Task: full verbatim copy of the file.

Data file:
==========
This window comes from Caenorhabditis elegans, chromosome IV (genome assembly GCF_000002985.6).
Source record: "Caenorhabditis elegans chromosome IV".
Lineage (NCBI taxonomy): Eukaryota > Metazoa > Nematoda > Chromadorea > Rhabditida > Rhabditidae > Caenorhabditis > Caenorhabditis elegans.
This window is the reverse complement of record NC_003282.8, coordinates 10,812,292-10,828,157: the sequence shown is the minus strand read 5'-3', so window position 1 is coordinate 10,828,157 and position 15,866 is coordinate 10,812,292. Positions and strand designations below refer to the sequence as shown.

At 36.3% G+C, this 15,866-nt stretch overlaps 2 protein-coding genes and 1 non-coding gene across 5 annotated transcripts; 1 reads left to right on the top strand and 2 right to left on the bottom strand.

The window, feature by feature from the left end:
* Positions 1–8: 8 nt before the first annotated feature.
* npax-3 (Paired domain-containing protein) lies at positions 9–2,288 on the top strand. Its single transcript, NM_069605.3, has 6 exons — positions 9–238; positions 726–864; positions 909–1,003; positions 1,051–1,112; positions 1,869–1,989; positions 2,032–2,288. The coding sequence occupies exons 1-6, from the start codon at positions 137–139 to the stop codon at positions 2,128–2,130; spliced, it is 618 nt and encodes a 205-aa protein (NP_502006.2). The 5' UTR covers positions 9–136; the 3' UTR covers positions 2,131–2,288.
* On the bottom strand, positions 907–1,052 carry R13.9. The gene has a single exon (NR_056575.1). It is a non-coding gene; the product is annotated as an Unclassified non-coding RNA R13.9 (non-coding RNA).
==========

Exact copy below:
This window comes from Caenorhabditis elegans, chromosome IV (genome assembly GCF_000002985.6).
Source record: "Caenorhabditis elegans chromosome IV".
Lineage (NCBI taxonomy): Eukaryota > Metazoa > Nematoda > Chromadorea > Rhabditida > Rhabditidae > Caenorhabditis > Caenorhabditis elegans.
This window is the reverse complement of record NC_003282.8, coordinates 10,812,292-10,828,157: the sequence shown is the minus strand read 5'-3', so window position 1 is coordinate 10,828,157 and position 15,866 is coordinate 10,812,292. Positions and strand designations below refer to the sequence as shown.

At 36.3% G+C, this 15,866-nt stretch overlaps 2 protein-coding genes and 1 non-coding gene across 5 annotated transcripts; 1 reads left to right on the top strand and 2 right to left on the bottom strand.

The window, feature by feature from the left end:
* Positions 1–8: 8 nt before the first annotated feature.
* npax-3 (Paired domain-containing protein) lies at positions 9–2,288 on the top strand. Its single transcript, NM_069605.3, has 6 exons — positions 9–238; positions 726–864; positions 909–1,003; positions 1,051–1,112; positions 1,869–1,989; positions 2,032–2,288. The coding sequence occupies exons 1-6, from the start codon at positions 137–139 to the stop codon at positions 2,128–2,130; spliced, it is 618 nt and encodes a 205-aa protein (NP_502006.2). The 5' UTR covers positions 9–136; the 3' UTR covers positions 2,131–2,288.
* On the bottom strand, positions 907–1,052 carry R13.9. The gene has a single exon (NR_056575.1). It is a non-coding gene; the product is annotated as an Unclassified non-coding RNA R13.9 (non-coding RNA).